Saturday, May 10, 2008

The Thoth Tarot

A few months ago, I was wandering around at a Barnes & Noble bookstore, and found myself in the metaphysical section. Something caught my eye—it was a number of different tarot decks on display. I picked up a few decks and took a look at the enigmatic pictures on the box covers. Two of the decks I looked at were the Rider-Waite deck, and the Thoth Tarot. From an artistic perspective, I was particularly drawn to the art on the cover of the Thoth deck. Although fascinated, I did not make a purchase.

(From the Rider-Waite deck)

Some weeks passed, and I found my thoughts coming back to these strange cards. I did some research on the Internet. I discovered that the two decks I had looked at were, in fact, two of the most notable tarot decks. The Rider-Waite deck (created in 1910 by mystic Arthur Edward Waite) is arguably the most influential of any tarot deck; it has been the inspiration for a great many other decks, and has really become, in large part, the standard in terms of meaning and interpretation.

The Thoth Tarot is a tarot deck designed by the notorious and colorful British occultist, Aleister Crowley (1875-1947), and was illustrated by Lady Frieda Harris. The Thoth deck is very different from the Rider-Waite, and is significantly more complex, both visually and in terms of its esoteric meaning. The creation of this deck took five years, from 1938 to 1943. Unfortunately, neither Crowley nor Harris lived to see the deck in print—it was not published until 1969.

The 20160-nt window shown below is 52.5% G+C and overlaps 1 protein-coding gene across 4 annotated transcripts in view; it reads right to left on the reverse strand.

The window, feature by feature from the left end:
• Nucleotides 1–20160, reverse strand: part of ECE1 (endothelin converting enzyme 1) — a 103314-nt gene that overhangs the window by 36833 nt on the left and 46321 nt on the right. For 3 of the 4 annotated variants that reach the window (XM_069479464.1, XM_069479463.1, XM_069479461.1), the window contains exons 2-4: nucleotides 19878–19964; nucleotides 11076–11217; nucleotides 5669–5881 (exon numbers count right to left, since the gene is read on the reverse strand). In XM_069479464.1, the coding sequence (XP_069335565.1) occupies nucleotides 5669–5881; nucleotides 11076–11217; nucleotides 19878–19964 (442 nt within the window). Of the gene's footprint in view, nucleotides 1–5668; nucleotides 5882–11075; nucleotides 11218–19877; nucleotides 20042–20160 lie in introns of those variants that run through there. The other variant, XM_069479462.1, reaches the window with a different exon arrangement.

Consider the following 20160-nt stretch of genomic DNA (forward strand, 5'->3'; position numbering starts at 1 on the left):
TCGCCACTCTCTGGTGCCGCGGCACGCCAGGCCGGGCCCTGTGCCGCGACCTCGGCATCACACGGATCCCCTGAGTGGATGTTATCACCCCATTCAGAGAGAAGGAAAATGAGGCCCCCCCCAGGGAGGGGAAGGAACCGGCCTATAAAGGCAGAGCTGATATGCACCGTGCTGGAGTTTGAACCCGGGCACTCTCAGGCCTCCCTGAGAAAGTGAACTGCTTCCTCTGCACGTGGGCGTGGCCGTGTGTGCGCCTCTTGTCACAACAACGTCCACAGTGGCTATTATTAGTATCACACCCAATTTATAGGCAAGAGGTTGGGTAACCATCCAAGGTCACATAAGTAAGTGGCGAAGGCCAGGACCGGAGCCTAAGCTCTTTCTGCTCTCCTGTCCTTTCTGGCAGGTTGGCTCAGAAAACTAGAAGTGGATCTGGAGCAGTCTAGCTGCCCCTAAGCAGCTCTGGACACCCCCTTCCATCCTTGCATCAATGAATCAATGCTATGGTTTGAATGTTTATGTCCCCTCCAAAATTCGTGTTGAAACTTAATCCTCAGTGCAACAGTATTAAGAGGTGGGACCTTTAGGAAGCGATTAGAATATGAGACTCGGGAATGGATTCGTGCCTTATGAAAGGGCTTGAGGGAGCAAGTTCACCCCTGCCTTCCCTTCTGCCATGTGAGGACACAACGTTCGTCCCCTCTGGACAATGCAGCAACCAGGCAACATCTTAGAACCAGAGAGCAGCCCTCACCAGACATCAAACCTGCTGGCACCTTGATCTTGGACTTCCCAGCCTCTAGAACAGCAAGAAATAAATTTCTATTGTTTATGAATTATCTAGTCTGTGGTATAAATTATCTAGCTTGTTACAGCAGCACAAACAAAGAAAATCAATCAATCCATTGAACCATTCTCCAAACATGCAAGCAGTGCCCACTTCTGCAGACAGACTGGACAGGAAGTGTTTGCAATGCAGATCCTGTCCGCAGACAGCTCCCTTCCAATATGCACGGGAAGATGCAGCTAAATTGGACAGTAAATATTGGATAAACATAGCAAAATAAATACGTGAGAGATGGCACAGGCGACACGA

Becoming increasingly intrigued, I purchased a Rider-Waite and a Thoth deck. Initially interested mainly in the cards for their artwork, I soon found the tarot to be thoroughly fascinating. My intent here is not to give a detailed explanation of what tarot is about (there is a ton of stuff all over the Internet). I am simply, in keeping with the eclectic content of my blog, presenting another intriguing facet of the world of art.

The art of the Thoth Tarot features a combination of psychological archetypes, occult symbology, and a generally modernist style (note the cubist-like appearance of The Hermit and The Tower). Here are a few examples of some of the more visually stunning cards (I have left off the borders of the cards, to focus strictly on the art):

(click on images for a larger view)

The Fool

The Hanged Man

The Hermit

The Hierophant

The Magus

The Magus (alternate)

The Magus (alternate)

The Tower


Sheree Rensel said...

I have thought about this same thing for years. I have a set of cards that are not Tarot, but they are in the same category. My "POWER DECK" by Lynn V. Andrews not only has great horoscopical advice, but the illustrations by Rob Schouten are so facinating and engaging.
I have thought for years about doing a "deck". Maybe some day.

Anonymous said...

Of course!